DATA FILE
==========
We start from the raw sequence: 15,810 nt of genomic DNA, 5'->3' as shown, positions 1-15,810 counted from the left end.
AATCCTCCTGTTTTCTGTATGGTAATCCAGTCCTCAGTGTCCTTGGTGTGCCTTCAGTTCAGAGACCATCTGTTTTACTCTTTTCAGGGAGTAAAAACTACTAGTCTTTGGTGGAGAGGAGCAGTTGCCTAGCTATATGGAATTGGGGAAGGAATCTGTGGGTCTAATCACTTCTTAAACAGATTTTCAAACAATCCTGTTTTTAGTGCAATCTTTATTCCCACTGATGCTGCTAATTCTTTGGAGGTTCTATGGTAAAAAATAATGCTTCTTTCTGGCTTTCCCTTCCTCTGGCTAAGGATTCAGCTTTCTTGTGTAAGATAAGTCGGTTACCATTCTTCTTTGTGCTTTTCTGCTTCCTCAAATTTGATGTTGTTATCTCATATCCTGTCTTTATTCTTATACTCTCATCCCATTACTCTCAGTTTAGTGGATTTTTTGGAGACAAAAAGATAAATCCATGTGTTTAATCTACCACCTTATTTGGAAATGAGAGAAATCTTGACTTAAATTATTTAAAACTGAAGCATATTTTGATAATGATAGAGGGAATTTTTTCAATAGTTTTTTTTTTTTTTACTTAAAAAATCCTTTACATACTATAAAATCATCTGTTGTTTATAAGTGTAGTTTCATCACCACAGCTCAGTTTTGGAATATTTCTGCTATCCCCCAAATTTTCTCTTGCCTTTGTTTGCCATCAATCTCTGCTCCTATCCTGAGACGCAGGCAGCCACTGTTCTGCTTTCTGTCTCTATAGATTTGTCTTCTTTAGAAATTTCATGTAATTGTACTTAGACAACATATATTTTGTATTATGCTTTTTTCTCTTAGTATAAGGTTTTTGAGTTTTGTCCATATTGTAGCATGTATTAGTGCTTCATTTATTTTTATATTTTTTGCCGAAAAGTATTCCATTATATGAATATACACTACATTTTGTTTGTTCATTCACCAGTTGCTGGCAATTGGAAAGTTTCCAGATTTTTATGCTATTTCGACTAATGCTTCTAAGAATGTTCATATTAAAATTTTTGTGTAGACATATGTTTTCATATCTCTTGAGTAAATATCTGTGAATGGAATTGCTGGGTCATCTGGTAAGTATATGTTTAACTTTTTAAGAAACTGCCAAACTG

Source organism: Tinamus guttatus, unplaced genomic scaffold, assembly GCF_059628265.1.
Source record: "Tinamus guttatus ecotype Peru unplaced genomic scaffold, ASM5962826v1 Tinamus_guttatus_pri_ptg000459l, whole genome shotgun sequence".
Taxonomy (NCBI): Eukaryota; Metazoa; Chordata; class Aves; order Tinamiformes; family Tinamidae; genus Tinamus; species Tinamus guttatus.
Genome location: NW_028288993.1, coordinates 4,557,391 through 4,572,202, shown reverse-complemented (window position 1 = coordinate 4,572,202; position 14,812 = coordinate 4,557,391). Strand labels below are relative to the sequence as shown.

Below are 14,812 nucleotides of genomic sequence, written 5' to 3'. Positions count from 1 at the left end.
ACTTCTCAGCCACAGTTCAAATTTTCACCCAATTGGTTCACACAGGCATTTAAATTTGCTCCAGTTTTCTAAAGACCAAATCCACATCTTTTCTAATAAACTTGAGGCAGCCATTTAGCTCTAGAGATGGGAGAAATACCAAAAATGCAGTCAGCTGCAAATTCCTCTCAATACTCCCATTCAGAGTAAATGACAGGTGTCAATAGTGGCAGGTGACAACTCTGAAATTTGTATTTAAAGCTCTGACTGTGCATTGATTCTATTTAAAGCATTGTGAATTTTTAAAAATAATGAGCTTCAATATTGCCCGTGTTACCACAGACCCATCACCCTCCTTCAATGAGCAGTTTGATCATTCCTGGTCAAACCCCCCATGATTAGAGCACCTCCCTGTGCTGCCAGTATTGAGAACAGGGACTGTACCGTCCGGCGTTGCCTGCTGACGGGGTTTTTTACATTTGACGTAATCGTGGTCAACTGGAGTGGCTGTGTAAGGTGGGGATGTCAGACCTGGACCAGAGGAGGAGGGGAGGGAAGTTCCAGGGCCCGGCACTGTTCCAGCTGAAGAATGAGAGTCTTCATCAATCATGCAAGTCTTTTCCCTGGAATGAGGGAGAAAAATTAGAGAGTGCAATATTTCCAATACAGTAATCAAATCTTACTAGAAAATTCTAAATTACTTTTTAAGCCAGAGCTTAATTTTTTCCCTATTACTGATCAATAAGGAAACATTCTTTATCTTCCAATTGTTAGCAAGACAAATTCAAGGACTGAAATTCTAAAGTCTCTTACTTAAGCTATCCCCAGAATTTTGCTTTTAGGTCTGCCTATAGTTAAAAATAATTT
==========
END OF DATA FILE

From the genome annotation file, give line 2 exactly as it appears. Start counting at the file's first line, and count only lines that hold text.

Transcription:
AATCCTCCTGTTTTCTGTATGGTAATCCAGTCCTCAGTGTCCTTGGTGTGCCTTCAGTTCAGAGACCATCTGTTTTACTCTTTTCAGGGAGTAAAAACTACTAGTCTTTGGTGGAGAGGAGCAGTTGCCTAGCTATATGGAATTGGGGAAGGAATCTGTGGGTCTAATCACTTCTTAAACAGATTTTCAAACAATCCTGTTTTTAGTGCAATCTTTATTCCCACTGATGCTGCTAATTCTTTGGAGGTTCTATGGTAAAAAATAATGCTTCTTTCTGGCTTTCCCTTCCTCTGGCTAAGGATTCAGCTTTCTTGTGTAAGATAAGTCGGTTACCATTCTTCTTTGTGCTTTTCTGCTTCCTCAAATTTGATGTTGTTATCTCATATCCTGTCTTTATTCTTATACTCTCATCCCATTACTCTCAGTTTAGTGGATTTTTTGGAGACAAAAAGATAAATCCATGTGTTTAATCTACCACCTTATTTGGAAATGAGAGAAATCTTGACTTAAATTATTTAAAACTGAAGCATATTTTGATAATGATAGAGGGAATTTTTTCAATAGTTTTTTTTTTTTTTACTTAAAAAATCCTTTACATACTATAAAATCATCTGTTGTTTATAAGTGTAGTTTCATCACCACAGCTCAGTTTTGGAATATTTCTGCTATCCCCCAAATTTTCTCTTGCCTTTGTTTGCCATCAATCTCTGCTCCTATCCTGAGACGCAGGCAGCCACTGTTCTGCTTTCTGTCTCTATAGATTTGTCTTCTTTAGAAATTTCATGTAATTGTACTTAGACAACATATATTTTGTATTATGCTTTTTTCTCTTAGTATAAGGTTTTTGAGTTTTGTCCATATTGTAGCATGTATTAGTGCTTCATTTATTTTTATATTTTTTGCCGAAAAGTATTCCATTATATGAATATACACTACATTTTGTTTGTTCATTCACCAGTTGCTGGCAATTGGAAAGTTTCCAGATTTTTATGCTATTTCGACTAATGCTTCTAAGAATGTTCATATTAAAATTTTTGTGTAGACATATGTTTTCATATCTCTTGAGTAAATATCTGTGAATGGAATTGCTGGGTCATCTGGTAAGTATATGTTTAACTTTTTAAGAAACTGCCAAACTG